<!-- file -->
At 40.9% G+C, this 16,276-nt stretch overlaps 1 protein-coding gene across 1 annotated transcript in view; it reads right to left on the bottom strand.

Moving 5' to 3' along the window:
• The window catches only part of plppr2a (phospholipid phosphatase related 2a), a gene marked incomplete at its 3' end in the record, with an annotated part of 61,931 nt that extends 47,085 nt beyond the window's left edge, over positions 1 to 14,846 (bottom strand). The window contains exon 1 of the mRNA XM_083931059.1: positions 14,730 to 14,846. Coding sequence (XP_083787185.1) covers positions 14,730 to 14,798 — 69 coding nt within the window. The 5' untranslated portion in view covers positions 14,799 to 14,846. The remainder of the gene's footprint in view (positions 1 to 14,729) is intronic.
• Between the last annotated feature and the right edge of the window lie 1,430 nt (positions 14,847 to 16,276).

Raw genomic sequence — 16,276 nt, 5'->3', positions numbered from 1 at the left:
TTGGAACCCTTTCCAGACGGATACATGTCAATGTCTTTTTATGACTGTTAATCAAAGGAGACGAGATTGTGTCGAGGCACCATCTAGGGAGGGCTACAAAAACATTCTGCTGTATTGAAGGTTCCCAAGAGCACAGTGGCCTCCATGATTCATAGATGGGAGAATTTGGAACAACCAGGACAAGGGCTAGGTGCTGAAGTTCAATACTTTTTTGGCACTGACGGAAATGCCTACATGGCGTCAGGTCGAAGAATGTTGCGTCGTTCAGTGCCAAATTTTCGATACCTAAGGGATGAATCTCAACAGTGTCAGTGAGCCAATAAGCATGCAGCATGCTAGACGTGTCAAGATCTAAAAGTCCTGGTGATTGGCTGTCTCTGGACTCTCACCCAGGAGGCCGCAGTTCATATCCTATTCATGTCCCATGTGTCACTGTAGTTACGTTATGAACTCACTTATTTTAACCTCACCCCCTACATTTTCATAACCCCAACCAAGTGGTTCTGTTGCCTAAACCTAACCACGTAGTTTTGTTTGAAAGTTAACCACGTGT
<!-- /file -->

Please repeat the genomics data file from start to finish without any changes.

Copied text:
At 40.9% G+C, this 16,276-nt stretch overlaps 1 protein-coding gene across 1 annotated transcript in view; it reads right to left on the bottom strand.

Moving 5' to 3' along the window:
• The window catches only part of plppr2a (phospholipid phosphatase related 2a), a gene marked incomplete at its 3' end in the record, with an annotated part of 61,931 nt that extends 47,085 nt beyond the window's left edge, over positions 1 to 14,846 (bottom strand). The window contains exon 1 of the mRNA XM_083931059.1: positions 14,730 to 14,846. Coding sequence (XP_083787185.1) covers positions 14,730 to 14,798 — 69 coding nt within the window. The 5' untranslated portion in view covers positions 14,799 to 14,846. The remainder of the gene's footprint in view (positions 1 to 14,729) is intronic.
• Between the last annotated feature and the right edge of the window lie 1,430 nt (positions 14,847 to 16,276).

Raw genomic sequence — 16,276 nt, 5'->3', positions numbered from 1 at the left:
TTGGAACCCTTTCCAGACGGATACATGTCAATGTCTTTTTATGACTGTTAATCAAAGGAGACGAGATTGTGTCGAGGCACCATCTAGGGAGGGCTACAAAAACATTCTGCTGTATTGAAGGTTCCCAAGAGCACAGTGGCCTCCATGATTCATAGATGGGAGAATTTGGAACAACCAGGACAAGGGCTAGGTGCTGAAGTTCAATACTTTTTTGGCACTGACGGAAATGCCTACATGGCGTCAGGTCGAAGAATGTTGCGTCGTTCAGTGCCAAATTTTCGATACCTAAGGGATGAATCTCAACAGTGTCAGTGAGCCAATAAGCATGCAGCATGCTAGACGTGTCAAGATCTAAAAGTCCTGGTGATTGGCTGTCTCTGGACTCTCACCCAGGAGGCCGCAGTTCATATCCTATTCATGTCCCATGTGTCACTGTAGTTACGTTATGAACTCACTTATTTTAACCTCACCCCCTACATTTTCATAACCCCAACCAAGTGGTTCTGTTGCCTAAACCTAACCACGTAGTTTTGTTTGAAAGTTAACCACGTGT